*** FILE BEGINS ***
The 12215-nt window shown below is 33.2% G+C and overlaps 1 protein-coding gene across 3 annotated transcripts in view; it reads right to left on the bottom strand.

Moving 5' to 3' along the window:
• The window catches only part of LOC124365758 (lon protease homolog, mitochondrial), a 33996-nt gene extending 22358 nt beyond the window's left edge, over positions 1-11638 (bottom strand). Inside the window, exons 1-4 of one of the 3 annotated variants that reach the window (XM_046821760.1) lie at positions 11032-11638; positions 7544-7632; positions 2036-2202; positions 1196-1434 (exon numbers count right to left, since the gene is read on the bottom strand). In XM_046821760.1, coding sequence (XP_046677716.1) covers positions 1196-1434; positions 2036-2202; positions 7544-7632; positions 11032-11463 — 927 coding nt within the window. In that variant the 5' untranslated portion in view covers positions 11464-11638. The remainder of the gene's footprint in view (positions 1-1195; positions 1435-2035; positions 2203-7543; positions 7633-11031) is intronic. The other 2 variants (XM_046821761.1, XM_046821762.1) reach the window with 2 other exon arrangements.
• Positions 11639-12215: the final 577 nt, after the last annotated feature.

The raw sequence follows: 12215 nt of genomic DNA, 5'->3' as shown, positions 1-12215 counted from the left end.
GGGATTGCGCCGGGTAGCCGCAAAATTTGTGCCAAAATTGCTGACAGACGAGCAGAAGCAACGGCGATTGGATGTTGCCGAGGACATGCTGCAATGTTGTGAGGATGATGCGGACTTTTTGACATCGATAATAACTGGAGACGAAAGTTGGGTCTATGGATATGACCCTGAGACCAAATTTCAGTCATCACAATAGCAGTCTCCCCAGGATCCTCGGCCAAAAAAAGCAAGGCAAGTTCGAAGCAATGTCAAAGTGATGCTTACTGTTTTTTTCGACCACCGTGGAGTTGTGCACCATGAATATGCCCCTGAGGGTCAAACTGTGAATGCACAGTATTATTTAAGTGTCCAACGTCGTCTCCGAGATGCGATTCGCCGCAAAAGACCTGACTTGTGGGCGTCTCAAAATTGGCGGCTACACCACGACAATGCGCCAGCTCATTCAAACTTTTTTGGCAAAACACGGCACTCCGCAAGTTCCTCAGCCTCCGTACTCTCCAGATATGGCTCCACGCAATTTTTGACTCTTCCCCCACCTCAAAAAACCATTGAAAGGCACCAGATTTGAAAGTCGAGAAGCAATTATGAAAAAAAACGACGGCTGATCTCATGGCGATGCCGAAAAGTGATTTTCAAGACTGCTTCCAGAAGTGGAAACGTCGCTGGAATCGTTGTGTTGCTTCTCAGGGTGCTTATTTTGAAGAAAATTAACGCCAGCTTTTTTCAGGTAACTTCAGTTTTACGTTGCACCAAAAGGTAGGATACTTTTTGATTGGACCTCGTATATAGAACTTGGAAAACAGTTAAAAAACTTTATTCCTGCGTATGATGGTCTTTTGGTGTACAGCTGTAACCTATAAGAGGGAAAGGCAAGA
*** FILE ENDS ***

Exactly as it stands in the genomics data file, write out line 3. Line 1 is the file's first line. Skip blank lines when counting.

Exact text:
• The window catches only part of LOC124365758 (lon protease homolog, mitochondrial), a 33996-nt gene extending 22358 nt beyond the window's left edge, over positions 1-11638 (bottom strand). Inside the window, exons 1-4 of one of the 3 annotated variants that reach the window (XM_046821760.1) lie at positions 11032-11638; positions 7544-7632; positions 2036-2202; positions 1196-1434 (exon numbers count right to left, since the gene is read on the bottom strand). In XM_046821760.1, coding sequence (XP_046677716.1) covers positions 1196-1434; positions 2036-2202; positions 7544-7632; positions 11032-11463 — 927 coding nt within the window. In that variant the 5' untranslated portion in view covers positions 11464-11638. The remainder of the gene's footprint in view (positions 1-1195; positions 1435-2035; positions 2203-7543; positions 7633-11031) is intronic. The other 2 variants (XM_046821761.1, XM_046821762.1) reach the window with 2 other exon arrangements.